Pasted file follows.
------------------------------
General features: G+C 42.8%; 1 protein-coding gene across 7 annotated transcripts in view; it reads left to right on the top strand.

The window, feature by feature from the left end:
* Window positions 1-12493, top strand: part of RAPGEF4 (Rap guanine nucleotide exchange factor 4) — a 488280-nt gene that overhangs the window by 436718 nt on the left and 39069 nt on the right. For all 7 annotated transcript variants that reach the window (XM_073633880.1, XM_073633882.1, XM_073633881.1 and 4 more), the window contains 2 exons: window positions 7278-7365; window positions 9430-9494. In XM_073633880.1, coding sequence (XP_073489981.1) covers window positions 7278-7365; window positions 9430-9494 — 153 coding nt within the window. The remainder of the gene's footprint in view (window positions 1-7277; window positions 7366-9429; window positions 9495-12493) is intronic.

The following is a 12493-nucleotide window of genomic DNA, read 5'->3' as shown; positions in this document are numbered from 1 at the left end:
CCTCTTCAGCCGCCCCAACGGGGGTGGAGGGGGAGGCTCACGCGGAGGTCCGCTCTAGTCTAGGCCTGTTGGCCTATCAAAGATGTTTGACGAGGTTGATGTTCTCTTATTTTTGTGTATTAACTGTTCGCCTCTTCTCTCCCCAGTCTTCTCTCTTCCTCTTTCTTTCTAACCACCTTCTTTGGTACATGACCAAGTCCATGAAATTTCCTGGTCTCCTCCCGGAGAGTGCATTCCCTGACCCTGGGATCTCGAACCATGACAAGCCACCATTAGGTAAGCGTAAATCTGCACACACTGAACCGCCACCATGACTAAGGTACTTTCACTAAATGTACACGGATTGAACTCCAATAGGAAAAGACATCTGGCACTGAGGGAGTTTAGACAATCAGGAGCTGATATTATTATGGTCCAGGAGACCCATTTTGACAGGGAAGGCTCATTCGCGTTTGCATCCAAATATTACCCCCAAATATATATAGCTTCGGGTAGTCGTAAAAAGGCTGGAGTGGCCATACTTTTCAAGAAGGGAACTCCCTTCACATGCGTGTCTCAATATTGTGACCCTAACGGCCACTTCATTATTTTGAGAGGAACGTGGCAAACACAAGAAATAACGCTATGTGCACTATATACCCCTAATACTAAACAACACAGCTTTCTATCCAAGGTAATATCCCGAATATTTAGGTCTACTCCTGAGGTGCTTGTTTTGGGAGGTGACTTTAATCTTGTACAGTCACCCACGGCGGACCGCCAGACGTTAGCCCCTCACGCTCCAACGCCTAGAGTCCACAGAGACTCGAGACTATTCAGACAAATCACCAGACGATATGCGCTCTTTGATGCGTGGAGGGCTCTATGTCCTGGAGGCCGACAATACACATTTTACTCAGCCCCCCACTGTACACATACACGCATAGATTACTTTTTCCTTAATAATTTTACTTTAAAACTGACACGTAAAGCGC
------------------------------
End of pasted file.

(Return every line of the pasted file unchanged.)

General features: G+C 42.8%; 1 protein-coding gene across 7 annotated transcripts in view; it reads left to right on the top strand.

The window, feature by feature from the left end:
* Window positions 1-12493, top strand: part of RAPGEF4 (Rap guanine nucleotide exchange factor 4) — a 488280-nt gene that overhangs the window by 436718 nt on the left and 39069 nt on the right. For all 7 annotated transcript variants that reach the window (XM_073633880.1, XM_073633882.1, XM_073633881.1 and 4 more), the window contains 2 exons: window positions 7278-7365; window positions 9430-9494. In XM_073633880.1, coding sequence (XP_073489981.1) covers window positions 7278-7365; window positions 9430-9494 — 153 coding nt within the window. The remainder of the gene's footprint in view (window positions 1-7277; window positions 7366-9429; window positions 9495-12493) is intronic.

The following is a 12493-nucleotide window of genomic DNA, read 5'->3' as shown; positions in this document are numbered from 1 at the left end:
CCTCTTCAGCCGCCCCAACGGGGGTGGAGGGGGAGGCTCACGCGGAGGTCCGCTCTAGTCTAGGCCTGTTGGCCTATCAAAGATGTTTGACGAGGTTGATGTTCTCTTATTTTTGTGTATTAACTGTTCGCCTCTTCTCTCCCCAGTCTTCTCTCTTCCTCTTTCTTTCTAACCACCTTCTTTGGTACATGACCAAGTCCATGAAATTTCCTGGTCTCCTCCCGGAGAGTGCATTCCCTGACCCTGGGATCTCGAACCATGACAAGCCACCATTAGGTAAGCGTAAATCTGCACACACTGAACCGCCACCATGACTAAGGTACTTTCACTAAATGTACACGGATTGAACTCCAATAGGAAAAGACATCTGGCACTGAGGGAGTTTAGACAATCAGGAGCTGATATTATTATGGTCCAGGAGACCCATTTTGACAGGGAAGGCTCATTCGCGTTTGCATCCAAATATTACCCCCAAATATATATAGCTTCGGGTAGTCGTAAAAAGGCTGGAGTGGCCATACTTTTCAAGAAGGGAACTCCCTTCACATGCGTGTCTCAATATTGTGACCCTAACGGCCACTTCATTATTTTGAGAGGAACGTGGCAAACACAAGAAATAACGCTATGTGCACTATATACCCCTAATACTAAACAACACAGCTTTCTATCCAAGGTAATATCCCGAATATTTAGGTCTACTCCTGAGGTGCTTGTTTTGGGAGGTGACTTTAATCTTGTACAGTCACCCACGGCGGACCGCCAGACGTTAGCCCCTCACGCTCCAACGCCTAGAGTCCACAGAGACTCGAGACTATTCAGACAAATCACCAGACGATATGCGCTCTTTGATGCGTGGAGGGCTCTATGTCCTGGAGGCCGACAATACACATTTTACTCAGCCCCCCACTGTACACATACACGCATAGATTACTTTTTCCTTAATAATTTTACTTTAAAACTGACACGTAAAGCGC